The parade of state/provincial firsts that overtook the rare bird alert for pretty much the entirety of November was bound to come to an end sometime. But this first week of December, beyond offering the regular mix of vagrants across the continent, is interesting because of the return of three of last year's most exciting rarities. I suppose there's no way to be absolutely certain that they're the same individuals, but as the birds in question have returned to the exact spot as the birds last year the odds seem very much in favor of that happening.
The first of these likely returnees is a stunning male Falcated Duck (ABA Code 4) that turned up at Sacramento NWR, Colusa, California. Access to the auto loop at the refuge is complicated by high water, but the overlook from which the duck has been seen most consistently, is still accessible.
Photo at left by Nicole Perkins.
The other returning rarity is a Nutting's Flycatcher (5), that's apparently come back to Bill Williams River NWR in La Paz, Arizona. Other good birds in the state include a pair of eastern warblers, Yellow-throated Warbler and Pine Warbler, both in Pima.
The third returning rarity comes from Alaska, where the Dusky Thrush (4) present on and off at the end of last year has returned to Anchorage.
Still notable on the west coast, a Lesser Black-backed Gull was reported from Wallula, Washington.
In New Mexico, a Red-bellied Woodpecker was Eddy.
A Red-necked Grebe near Dallas and a Great Black-backed Gull in Surfside are both review species for Texas.
A Glaucous Gull in Orleans and a Tropical Kingbird in Caddo are good birds for Louisiana.
Oklahoma had a Pacific Loon on Lake Tenkiller in Cherokee.
In Arkansas, a Rock Wren was reported from a water treatment facility in Fayetteville, Washington.
A Red-throated Loon has been present for the last few days on a lake in Pawnee, Kansas.
In Colorado, a Little Gull was near Windsor, in Larimer.
A second record east of the Rocky Mountains was a 'Type 5' Red Crossbill recorded in Boone, Missouri.
A Gyrfalcon was reported from Polk, Iowa, the farthest south record of that Arctic falcon this season.
Michigan has a pair of Varied Thrushes in the state, both in Marquette and Barry.
There's a Varied Thrush in Ohio, too, this one in Lorain. Also in the state was a California Gull in Cuyahoga and a pair of Western Grebes in Lake and Cuyahoga.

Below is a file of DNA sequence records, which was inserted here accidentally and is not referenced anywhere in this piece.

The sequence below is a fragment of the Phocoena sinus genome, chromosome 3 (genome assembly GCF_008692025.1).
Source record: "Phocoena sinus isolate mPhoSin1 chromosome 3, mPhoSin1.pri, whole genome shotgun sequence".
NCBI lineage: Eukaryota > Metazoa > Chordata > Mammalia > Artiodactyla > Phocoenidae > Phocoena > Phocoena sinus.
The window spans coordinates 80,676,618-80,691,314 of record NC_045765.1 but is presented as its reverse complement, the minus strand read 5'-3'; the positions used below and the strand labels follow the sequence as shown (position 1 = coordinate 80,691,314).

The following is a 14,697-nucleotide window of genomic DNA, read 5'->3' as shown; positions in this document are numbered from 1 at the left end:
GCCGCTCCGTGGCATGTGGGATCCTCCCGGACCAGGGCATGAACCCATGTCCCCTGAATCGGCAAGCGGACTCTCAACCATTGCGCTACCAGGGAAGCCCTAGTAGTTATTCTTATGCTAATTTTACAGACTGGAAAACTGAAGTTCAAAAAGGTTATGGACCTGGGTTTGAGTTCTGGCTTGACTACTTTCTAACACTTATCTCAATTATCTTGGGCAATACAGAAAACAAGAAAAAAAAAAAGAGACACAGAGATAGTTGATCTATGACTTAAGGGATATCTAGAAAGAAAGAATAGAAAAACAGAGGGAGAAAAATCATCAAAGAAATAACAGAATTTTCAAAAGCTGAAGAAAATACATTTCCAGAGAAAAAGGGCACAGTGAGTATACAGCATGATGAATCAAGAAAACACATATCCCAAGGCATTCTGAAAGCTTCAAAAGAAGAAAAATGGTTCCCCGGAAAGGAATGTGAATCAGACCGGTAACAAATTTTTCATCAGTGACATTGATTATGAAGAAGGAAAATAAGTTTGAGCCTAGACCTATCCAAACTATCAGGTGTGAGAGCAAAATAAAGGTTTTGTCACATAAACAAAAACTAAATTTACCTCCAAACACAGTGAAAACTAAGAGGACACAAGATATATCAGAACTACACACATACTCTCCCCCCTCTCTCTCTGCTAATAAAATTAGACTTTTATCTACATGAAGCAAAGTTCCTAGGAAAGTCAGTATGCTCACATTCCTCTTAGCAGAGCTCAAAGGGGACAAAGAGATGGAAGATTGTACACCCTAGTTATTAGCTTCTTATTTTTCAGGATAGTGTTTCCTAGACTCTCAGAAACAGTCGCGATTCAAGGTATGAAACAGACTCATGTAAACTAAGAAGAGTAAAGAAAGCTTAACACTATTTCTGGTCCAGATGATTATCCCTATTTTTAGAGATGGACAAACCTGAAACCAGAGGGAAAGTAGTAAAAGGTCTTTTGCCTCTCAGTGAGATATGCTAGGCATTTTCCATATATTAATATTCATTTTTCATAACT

In Kentucky a Little Gull was in Calloway, and Tennessee's fourth record of Western Grebe (and second this fall) was in Davidson.
A Sprague's Pipit was well-photographed in Tunica, Mississippi.
In Alabama, a White-faced Ibis was seen near Daphne and a Vermilion Flycatcher near Foley.
A young Swainson's Hawk was seen on Eglin AFB, in Okaloosa, Florida.
A Sprague's Pipit in Macon, Georgia, is likely a returning bird from last year, but a Snowy Owl on Sea Island in Glynn was completely unexpected.
North Carolina's third Ash-throated Flycatcher of the season was seen in Carteret, and a Say's Phoebe was reported from the Kiptopeke hawkwatch in Northampton, Virginia.
In West Virginia, a Red-necked Grebe in present in Taylor.
A Western Kingbird was reported from Dorchester, Maryland.
Pennsylvania's 3rd Calliope Hummingbird (and second in as many months) is coming to a feeder in Lancaster, and a Black-headed Gull is in Butler.
An Eared Grebe is a good bird on the Lake Ontario shore in Toronto, Ontario.
Another 'Audubon's' Yellow-rumped Warbler was reported from near Intervale, Vermont.
Readers should note that none of these reports has yet been vetted by a records committee. All birders are urged to submit documentation of rare sightings to the appropriate state or provincial committees. For full analysis of these and other bird observations, subscribe to North American Birds <aba.org/nab>, the richly illustrated journal of ornithological record published by the ABA. Place names written in italics refer to counties/parishes.
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